Concerning the harmful effects, there has been extensive research which revealed that there were negative consequences of workaholism on individuals and organisations. In this study, workaholism is treated as a concept leading to undesired outcomes (Schaufeli et al., 2006). Additionally, it was found out that there was limited research on workaholism where it is treated as a personality trait, and on the relationship between workaholism and personality traits (Snir & Zohar, 2008). Working life is not independent of emotions. The use of emotions (UoE) plays an important role in human behaviour (Gedizler, 2010). The ability to use emotions includes how emotion is used and how it affects the thinking process or cognition to help problem-solving. Emotions can act as mechanisms leading to thinking (Caruso & Salovey, 2004). In individuals who exhibit workaholic attitudes and behaviour, the UoEs can help individuals protect themselves from the harmful consequences of workaholism.

The conscientiousness (CO) dimension includes subjects of perseverance, work, motivation, patience and the determination level in reaching the goal in the working life of the individual (Tozkoparan, 2013). Since the dimension of CO affects many issues, its effect on workaholism has been found worth examining. In addition to being energetic and sociable, the extraversion (EX) personality dimension has also been associated with high levels of positive emotions, seeking experience and success and high job satisfaction (Burke et al., 2006). For example, Burke et al. (2006) found that EX was about enjoying work. Therefore, it was predicted that the EX personality trait might be related to workaholics.

Furthermore, healthcare staff were purposefully selected as participants to increase the significance of the study as they are recognised to work intensively due to the nature and scope of their job. Workaholism can lead to many unfavourable consequences like job burnout, stress, anxiety, and lack of timely and correct decision-making (Clark et al, 2016). Although there have been considerable research conducted to examine the relationship between workaholism and personality traits, none of them specifically focused on the mediating role of the UoE in that relationship; considering the increasing number of workaholics and the negative consequences of workaholism on individuals, it was believed that there was much more need to devote research on the association between personality factors and workaholism, and the role of UoE as a mediator. In the present study, we contribute to a better understanding of the interpersonal and organisational consequences of workaholism by investigating it with workplace UoE. Working life is not independent of emotions. The use of emotions has an important role in human behavior. (Gedizler 2010) The ability to use emotions (Peter, 2010) includes how emotion is used and how it affects the thinking process or cognition to aid problem solving. Emotions can act as mechanisms that lead to thinking (Caruso & Salovey, 2004). The use of emotions can enable the individual to serve their purposes (Yurtbasi, 2018). In individuals who exhibit workaholic attitudes and behavior, the use of emotions can help individuals to control their emotions and protect themselves from the harmful consequences of workaholicism.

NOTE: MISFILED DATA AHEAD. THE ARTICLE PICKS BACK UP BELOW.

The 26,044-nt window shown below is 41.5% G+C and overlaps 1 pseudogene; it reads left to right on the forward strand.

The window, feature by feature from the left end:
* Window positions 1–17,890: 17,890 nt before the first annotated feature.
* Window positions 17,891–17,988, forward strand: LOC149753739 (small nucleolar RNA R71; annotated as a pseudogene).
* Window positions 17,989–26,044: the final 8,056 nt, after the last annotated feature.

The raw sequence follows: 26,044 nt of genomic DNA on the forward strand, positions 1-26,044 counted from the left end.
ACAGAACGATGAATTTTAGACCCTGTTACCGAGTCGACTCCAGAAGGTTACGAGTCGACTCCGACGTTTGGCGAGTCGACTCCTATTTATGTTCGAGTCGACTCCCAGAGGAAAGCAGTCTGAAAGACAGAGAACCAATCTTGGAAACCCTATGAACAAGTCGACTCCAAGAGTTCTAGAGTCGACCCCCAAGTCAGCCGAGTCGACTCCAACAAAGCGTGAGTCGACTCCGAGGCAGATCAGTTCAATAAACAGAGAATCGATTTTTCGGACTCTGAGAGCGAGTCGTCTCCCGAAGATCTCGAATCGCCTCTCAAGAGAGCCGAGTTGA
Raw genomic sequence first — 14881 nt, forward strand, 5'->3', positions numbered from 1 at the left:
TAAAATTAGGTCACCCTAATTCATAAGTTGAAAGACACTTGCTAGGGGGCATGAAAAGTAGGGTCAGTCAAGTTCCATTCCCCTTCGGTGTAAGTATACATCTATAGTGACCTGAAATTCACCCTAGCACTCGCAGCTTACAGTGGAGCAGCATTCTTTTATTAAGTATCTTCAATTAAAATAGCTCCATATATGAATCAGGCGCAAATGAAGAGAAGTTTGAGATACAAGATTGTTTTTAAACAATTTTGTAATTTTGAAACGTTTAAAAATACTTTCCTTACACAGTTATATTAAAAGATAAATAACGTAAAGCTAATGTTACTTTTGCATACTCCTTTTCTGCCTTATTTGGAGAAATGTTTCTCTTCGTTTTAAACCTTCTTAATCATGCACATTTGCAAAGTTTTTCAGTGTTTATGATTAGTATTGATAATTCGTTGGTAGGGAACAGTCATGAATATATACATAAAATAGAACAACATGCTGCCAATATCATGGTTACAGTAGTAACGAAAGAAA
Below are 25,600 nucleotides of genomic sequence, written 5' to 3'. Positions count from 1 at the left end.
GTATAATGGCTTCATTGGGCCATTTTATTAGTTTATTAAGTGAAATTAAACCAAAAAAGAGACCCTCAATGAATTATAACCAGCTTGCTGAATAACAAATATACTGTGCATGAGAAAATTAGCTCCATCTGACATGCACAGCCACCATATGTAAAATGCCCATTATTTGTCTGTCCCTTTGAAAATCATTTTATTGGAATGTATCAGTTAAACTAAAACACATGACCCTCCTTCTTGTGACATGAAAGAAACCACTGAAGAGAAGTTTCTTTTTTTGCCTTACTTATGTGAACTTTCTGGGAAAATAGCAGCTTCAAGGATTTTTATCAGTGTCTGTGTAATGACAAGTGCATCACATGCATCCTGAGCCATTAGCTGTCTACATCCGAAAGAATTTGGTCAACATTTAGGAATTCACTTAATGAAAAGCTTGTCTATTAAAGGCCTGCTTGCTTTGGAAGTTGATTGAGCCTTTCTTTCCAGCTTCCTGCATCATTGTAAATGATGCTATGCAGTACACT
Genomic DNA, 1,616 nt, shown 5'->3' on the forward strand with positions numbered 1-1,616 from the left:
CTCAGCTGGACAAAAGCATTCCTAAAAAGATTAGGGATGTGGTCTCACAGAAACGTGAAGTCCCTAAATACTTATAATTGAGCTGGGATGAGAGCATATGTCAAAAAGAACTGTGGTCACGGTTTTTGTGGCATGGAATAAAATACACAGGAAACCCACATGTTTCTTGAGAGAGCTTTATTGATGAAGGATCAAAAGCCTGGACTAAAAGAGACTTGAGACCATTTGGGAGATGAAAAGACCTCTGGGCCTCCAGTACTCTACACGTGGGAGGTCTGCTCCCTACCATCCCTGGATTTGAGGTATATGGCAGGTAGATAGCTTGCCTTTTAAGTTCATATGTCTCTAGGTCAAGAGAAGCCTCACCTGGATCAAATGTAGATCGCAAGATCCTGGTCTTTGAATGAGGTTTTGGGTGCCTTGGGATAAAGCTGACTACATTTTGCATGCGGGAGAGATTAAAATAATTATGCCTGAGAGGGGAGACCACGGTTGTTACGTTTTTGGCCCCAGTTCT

Conscientiousness dimension includes subjects of perseverance, study, motivation, patience and determination level in reaching the goal in the working life of the individual (Tozkoparan, 2013). Since the dimension of conscientiousness affects many issues, its effect on workaholicism has been found worth examining.

In addition to being energetic and sociable, the extraversion personality dimension has also been associated with high levels of positive emotions, seeking experience and success, and high job satisfaction (Burke et al.2006). For example, Burke et al. (2006) found that Extraversion is about enjoying work. Therefore, it was predicted that the extraversion personality trait might be related to workaholics In addition, working excessively (WE) and compulsively brings about many problems for the modern-day individuals, as nowadays emotional intelligence (EI) has gained ground and people need to communicate more effectively and construct more professional relationships with a vast number of people in order to perform more efficiently at the workplace. Therefore, the findings of this study would provide insight about emotional management and contribute to the literature.

Two dimensions of workaholism